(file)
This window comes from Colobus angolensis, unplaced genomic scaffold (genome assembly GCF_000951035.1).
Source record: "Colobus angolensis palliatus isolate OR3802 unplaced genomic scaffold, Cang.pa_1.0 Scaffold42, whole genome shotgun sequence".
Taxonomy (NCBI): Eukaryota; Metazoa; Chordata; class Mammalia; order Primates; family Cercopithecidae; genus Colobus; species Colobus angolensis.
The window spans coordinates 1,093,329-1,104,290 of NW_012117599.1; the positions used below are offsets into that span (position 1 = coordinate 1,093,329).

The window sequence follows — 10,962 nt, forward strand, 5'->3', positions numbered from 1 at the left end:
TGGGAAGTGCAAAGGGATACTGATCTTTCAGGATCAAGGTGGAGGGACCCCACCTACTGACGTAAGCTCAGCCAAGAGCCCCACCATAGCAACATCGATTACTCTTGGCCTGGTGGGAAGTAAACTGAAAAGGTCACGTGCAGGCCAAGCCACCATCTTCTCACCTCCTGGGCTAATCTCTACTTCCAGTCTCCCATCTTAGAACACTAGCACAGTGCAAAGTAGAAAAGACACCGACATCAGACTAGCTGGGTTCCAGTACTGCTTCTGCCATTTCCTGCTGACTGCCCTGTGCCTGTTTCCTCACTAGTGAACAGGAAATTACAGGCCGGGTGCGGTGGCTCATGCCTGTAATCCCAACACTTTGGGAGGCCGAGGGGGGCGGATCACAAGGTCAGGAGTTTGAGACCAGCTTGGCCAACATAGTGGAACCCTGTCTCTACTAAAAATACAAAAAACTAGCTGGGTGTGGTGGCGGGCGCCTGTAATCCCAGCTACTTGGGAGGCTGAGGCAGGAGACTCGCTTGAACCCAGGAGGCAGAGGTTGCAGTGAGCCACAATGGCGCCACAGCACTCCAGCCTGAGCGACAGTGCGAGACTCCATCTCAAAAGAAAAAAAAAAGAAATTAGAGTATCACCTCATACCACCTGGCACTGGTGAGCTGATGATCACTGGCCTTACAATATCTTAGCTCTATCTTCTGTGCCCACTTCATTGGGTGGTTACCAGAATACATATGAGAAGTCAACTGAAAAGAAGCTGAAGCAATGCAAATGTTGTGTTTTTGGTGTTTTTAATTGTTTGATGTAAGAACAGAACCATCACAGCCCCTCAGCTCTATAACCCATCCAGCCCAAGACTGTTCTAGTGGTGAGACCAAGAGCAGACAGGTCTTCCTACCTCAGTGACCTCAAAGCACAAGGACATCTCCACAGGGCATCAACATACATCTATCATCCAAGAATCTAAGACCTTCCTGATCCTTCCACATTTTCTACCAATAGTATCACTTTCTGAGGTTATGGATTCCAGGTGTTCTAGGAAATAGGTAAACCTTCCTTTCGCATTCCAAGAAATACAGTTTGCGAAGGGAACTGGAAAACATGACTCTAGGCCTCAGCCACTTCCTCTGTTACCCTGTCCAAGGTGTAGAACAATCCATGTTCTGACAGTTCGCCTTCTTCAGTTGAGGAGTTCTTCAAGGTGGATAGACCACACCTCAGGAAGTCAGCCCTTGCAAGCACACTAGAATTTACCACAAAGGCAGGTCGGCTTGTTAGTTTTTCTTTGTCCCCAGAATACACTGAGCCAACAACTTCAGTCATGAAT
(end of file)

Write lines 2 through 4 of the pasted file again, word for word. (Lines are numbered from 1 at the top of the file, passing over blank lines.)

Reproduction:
Source record: "Colobus angolensis palliatus isolate OR3802 unplaced genomic scaffold, Cang.pa_1.0 Scaffold42, whole genome shotgun sequence".
Taxonomy (NCBI): Eukaryota; Metazoa; Chordata; class Mammalia; order Primates; family Cercopithecidae; genus Colobus; species Colobus angolensis.
The window spans coordinates 1,093,329-1,104,290 of NW_012117599.1; the positions used below are offsets into that span (position 1 = coordinate 1,093,329).